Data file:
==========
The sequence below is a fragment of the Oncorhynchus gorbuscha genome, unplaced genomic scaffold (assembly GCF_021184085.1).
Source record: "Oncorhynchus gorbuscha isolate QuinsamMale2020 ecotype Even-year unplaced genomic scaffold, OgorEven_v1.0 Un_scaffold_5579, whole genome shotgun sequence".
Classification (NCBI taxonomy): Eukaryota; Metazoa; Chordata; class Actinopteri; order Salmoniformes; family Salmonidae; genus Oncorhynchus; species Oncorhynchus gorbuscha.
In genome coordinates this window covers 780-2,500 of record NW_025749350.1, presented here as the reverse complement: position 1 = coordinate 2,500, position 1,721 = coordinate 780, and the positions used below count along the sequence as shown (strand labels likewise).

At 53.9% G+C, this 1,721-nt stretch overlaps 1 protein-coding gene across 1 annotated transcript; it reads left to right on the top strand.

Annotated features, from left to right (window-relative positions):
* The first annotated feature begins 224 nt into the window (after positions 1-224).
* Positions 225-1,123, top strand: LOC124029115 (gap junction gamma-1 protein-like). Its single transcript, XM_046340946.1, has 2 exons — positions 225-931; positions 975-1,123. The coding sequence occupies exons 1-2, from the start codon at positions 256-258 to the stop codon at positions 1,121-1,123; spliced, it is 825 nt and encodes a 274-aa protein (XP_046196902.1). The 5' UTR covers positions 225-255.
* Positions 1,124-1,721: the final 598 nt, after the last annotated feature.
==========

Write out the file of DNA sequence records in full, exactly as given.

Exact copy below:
The sequence below is a fragment of the Oncorhynchus gorbuscha genome, unplaced genomic scaffold (assembly GCF_021184085.1).
Source record: "Oncorhynchus gorbuscha isolate QuinsamMale2020 ecotype Even-year unplaced genomic scaffold, OgorEven_v1.0 Un_scaffold_5579, whole genome shotgun sequence".
Classification (NCBI taxonomy): Eukaryota; Metazoa; Chordata; class Actinopteri; order Salmoniformes; family Salmonidae; genus Oncorhynchus; species Oncorhynchus gorbuscha.
In genome coordinates this window covers 780-2,500 of record NW_025749350.1, presented here as the reverse complement: position 1 = coordinate 2,500, position 1,721 = coordinate 780, and the positions used below count along the sequence as shown (strand labels likewise).

At 53.9% G+C, this 1,721-nt stretch overlaps 1 protein-coding gene across 1 annotated transcript; it reads left to right on the top strand.

Annotated features, from left to right (window-relative positions):
* The first annotated feature begins 224 nt into the window (after positions 1-224).
* Positions 225-1,123, top strand: LOC124029115 (gap junction gamma-1 protein-like). Its single transcript, XM_046340946.1, has 2 exons — positions 225-931; positions 975-1,123. The coding sequence occupies exons 1-2, from the start codon at positions 256-258 to the stop codon at positions 1,121-1,123; spliced, it is 825 nt and encodes a 274-aa protein (XP_046196902.1). The 5' UTR covers positions 225-255.
* Positions 1,124-1,721: the final 598 nt, after the last annotated feature.